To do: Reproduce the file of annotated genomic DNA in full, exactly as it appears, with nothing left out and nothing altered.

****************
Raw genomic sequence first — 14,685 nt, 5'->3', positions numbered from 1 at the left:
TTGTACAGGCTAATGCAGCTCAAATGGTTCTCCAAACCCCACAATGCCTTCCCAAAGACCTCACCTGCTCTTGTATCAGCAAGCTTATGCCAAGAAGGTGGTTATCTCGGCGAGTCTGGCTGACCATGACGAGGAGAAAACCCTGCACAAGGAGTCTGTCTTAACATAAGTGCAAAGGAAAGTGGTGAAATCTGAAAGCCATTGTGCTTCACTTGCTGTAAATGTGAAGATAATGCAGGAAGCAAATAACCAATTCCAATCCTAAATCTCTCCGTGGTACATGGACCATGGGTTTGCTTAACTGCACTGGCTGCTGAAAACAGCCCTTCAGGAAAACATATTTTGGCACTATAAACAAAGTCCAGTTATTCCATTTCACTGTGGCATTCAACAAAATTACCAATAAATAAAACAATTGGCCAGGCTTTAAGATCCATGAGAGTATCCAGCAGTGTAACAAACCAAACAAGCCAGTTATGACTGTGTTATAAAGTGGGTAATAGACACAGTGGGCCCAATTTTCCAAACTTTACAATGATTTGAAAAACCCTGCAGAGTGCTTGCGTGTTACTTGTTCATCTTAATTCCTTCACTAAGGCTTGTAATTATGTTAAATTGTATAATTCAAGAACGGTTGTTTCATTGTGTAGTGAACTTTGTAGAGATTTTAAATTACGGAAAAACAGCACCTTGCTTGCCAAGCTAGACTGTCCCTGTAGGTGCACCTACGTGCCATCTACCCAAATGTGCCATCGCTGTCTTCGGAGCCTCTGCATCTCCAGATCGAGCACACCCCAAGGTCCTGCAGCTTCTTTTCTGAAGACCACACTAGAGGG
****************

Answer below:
Raw genomic sequence first — 14,685 nt, 5'->3', positions numbered from 1 at the left:
TTGTACAGGCTAATGCAGCTCAAATGGTTCTCCAAACCCCACAATGCCTTCCCAAAGACCTCACCTGCTCTTGTATCAGCAAGCTTATGCCAAGAAGGTGGTTATCTCGGCGAGTCTGGCTGACCATGACGAGGAGAAAACCCTGCACAAGGAGTCTGTCTTAACATAAGTGCAAAGGAAAGTGGTGAAATCTGAAAGCCATTGTGCTTCACTTGCTGTAAATGTGAAGATAATGCAGGAAGCAAATAACCAATTCCAATCCTAAATCTCTCCGTGGTACATGGACCATGGGTTTGCTTAACTGCACTGGCTGCTGAAAACAGCCCTTCAGGAAAACATATTTTGGCACTATAAACAAAGTCCAGTTATTCCATTTCACTGTGGCATTCAACAAAATTACCAATAAATAAAACAATTGGCCAGGCTTTAAGATCCATGAGAGTATCCAGCAGTGTAACAAACCAAACAAGCCAGTTATGACTGTGTTATAAAGTGGGTAATAGACACAGTGGGCCCAATTTTCCAAACTTTACAATGATTTGAAAAACCCTGCAGAGTGCTTGCGTGTTACTTGTTCATCTTAATTCCTTCACTAAGGCTTGTAATTATGTTAAATTGTATAATTCAAGAACGGTTGTTTCATTGTGTAGTGAACTTTGTAGAGATTTTAAATTACGGAAAAACAGCACCTTGCTTGCCAAGCTAGACTGTCCCTGTAGGTGCACCTACGTGCCATCTACCCAAATGTGCCATCGCTGTCTTCGGAGCCTCTGCATCTCCAGATCGAGCACACCCCAAGGTCCTGCAGCTTCTTTTCTGAAGACCACACTAGAGGG